There’s always an optimum time for a startup to attract PR buzz. If done too early it may at best result in a lacklustre output, and if done too late there is plenty of opportunity lost. It is best for entrepreneurs to set indicative milestones to decide when to approach media with their stories; such milestones that link closely with your business goals, whether it’s minimum number of clients, or a round of investments, or team size and so on.
Nobody can tell your story better than you. On the other hand PR professionals specialise in storytelling and know how to create results more effectively. There are pros and cons of hiring professional help and this call must be taken through a holistic outlook; knowing the limitations of your team and the need for PR success that justifies the cost of onboarding professionals.
Few businesses (let alone a startup) realise that ultimately they’re a part of a society to which everyone can contribute for its betterment. When startup look beyond their growth objectives and include this contributions to their goals, it can help them create the differentiation they need. A startup called UrbanClap took it upon themselves to clean up some streets of Delhi. This simple gesture of helping out the community around them gained UrbanClap a lot of well-wishers, credibility and respect as a corporate citizen.
The blogosphere is relatively more receptive to interesting happenings in the entrepreneurial world. They are frequently on the lookout for exciting stories and exclusives and are usually quick to put them out as well. This is not to say that the same rules as the rest of this list do not apply to the, rather that the success rate, if one may term it as such, tends to be higher, and depending on the sector of the startup’s operation, the visibility that they provide can be more impactful and relevant.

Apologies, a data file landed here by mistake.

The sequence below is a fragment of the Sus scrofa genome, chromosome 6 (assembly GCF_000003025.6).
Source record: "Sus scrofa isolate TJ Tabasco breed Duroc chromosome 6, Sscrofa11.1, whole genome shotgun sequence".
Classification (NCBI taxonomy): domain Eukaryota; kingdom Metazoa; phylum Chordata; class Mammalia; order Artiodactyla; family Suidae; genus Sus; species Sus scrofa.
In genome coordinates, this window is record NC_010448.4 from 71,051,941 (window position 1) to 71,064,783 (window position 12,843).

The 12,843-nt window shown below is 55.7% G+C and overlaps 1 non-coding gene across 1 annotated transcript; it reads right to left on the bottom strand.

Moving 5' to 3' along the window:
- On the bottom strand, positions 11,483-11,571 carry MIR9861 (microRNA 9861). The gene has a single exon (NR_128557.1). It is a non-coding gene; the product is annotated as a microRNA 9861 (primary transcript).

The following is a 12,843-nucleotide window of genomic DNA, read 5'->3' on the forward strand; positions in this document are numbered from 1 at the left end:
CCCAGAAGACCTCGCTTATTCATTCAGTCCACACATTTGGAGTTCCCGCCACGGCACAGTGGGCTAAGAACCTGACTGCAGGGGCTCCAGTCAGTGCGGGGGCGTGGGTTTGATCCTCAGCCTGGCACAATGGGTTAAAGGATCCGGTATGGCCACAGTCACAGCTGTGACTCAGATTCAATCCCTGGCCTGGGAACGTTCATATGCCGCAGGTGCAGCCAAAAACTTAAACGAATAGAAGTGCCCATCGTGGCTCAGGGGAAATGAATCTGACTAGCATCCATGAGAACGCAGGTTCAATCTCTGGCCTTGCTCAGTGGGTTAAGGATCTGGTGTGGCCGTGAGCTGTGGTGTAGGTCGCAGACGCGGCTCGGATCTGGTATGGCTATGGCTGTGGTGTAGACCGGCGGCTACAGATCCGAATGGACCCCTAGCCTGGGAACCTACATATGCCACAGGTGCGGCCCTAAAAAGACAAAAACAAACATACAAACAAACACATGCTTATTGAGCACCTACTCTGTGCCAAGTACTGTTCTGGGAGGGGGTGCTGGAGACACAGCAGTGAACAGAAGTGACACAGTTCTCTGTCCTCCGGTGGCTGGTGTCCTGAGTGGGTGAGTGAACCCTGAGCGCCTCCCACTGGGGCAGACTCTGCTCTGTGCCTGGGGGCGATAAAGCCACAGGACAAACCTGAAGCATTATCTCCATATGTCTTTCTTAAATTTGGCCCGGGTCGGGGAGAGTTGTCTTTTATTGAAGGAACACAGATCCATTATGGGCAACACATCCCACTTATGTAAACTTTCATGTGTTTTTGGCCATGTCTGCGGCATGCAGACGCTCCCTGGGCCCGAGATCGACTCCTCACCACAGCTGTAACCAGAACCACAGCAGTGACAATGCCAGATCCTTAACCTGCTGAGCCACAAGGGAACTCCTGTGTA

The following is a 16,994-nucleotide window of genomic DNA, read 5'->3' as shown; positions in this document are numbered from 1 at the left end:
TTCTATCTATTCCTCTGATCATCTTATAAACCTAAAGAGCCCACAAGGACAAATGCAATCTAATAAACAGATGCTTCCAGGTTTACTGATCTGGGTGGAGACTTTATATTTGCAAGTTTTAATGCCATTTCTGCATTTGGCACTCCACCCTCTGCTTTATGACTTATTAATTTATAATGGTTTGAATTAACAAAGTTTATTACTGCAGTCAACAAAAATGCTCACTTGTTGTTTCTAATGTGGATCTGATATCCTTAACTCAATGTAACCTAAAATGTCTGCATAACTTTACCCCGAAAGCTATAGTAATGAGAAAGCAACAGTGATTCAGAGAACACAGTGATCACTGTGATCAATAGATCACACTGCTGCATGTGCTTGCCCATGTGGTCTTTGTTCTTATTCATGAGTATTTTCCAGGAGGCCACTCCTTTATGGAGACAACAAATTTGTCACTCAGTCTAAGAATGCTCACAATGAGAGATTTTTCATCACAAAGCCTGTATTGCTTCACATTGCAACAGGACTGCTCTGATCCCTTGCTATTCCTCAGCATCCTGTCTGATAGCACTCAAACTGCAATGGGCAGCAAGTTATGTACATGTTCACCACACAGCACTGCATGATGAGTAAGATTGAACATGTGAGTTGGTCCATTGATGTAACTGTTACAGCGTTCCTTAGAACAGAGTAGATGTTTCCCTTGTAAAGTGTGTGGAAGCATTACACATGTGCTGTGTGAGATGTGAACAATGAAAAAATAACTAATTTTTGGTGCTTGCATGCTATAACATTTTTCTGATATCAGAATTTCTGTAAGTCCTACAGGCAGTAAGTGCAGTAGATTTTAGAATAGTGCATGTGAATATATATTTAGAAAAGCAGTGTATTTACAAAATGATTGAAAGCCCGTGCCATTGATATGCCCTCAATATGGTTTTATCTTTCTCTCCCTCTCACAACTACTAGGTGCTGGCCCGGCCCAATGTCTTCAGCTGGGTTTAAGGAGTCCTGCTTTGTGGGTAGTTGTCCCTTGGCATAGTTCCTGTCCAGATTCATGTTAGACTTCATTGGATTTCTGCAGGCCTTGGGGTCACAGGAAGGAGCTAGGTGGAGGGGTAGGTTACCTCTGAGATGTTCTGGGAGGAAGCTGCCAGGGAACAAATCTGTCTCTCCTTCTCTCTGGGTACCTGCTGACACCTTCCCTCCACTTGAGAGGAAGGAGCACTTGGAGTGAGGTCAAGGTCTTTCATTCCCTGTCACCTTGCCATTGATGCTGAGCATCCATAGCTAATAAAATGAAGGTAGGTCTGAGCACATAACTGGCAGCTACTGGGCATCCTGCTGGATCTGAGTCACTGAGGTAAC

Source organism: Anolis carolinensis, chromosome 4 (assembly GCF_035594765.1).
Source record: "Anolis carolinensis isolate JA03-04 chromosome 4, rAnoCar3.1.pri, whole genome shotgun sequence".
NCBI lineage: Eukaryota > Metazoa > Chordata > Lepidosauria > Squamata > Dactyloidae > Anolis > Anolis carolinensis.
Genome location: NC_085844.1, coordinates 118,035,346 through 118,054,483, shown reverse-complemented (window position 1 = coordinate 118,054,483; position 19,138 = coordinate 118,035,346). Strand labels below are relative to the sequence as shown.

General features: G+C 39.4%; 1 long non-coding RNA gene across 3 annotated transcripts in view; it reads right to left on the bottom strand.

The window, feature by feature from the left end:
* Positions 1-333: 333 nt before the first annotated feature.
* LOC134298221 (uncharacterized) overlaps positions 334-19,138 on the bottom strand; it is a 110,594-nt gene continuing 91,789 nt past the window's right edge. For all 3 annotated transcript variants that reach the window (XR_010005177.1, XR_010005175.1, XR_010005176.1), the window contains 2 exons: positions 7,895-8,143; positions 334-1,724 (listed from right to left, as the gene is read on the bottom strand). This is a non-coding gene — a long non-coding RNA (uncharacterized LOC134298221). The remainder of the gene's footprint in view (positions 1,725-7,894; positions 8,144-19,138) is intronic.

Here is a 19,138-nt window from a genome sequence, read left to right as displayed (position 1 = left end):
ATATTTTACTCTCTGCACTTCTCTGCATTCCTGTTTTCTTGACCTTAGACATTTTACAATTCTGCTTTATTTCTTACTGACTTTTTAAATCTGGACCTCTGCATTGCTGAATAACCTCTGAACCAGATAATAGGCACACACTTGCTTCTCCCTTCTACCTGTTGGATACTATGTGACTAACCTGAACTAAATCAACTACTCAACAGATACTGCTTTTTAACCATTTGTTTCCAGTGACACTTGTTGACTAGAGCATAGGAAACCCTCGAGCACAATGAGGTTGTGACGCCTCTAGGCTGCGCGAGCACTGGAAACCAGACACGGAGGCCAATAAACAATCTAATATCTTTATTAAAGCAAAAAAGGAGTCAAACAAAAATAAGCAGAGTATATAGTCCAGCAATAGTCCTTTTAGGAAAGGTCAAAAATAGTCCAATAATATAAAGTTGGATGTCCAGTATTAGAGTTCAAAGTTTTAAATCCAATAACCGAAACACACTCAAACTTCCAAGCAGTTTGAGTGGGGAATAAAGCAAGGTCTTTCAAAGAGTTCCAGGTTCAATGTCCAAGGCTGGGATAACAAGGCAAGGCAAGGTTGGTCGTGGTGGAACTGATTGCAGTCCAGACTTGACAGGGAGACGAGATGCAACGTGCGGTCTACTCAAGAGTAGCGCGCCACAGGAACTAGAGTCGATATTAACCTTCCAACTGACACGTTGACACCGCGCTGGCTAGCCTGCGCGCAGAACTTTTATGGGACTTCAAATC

Nobody likes that guy who calls you on only when he needs something. Don’t be that guy. Instead be proactive. Build and maintain relationships with media that are meaningful around your value. Even media feels that the time is not right or the content is not strong enough for your story to be picked up, all the more reason for you to continue your engagement and learn how that could be changed.
Bring in people as spokespersons or mentors who will not only help you navigate your strategic vision, but will also make your startup stand out just that much. Through wealth of their personal knowledge and experience, and that of their networks, they can bring an extra bit of credibility that gives media more confidence in you.
In all of this, it is equally important to know what not to do. Build relationships, not contacts. Don’t carpet bomb journalists with your pitch as most of them can spot these from a mile away, and do a better job of repelling them than intriguing them. In summary, don’t get desperate for PR, as long as you do somethings right and avoid doing anything wrong, you will not have to chase it, it will come to you.
School of Communications & Reputation (SCoRe) — India’s only institute dedicated to PR education. Know more about our PG programme in PR, and other activities we do to share PR Knowledge: www.scoreindia.org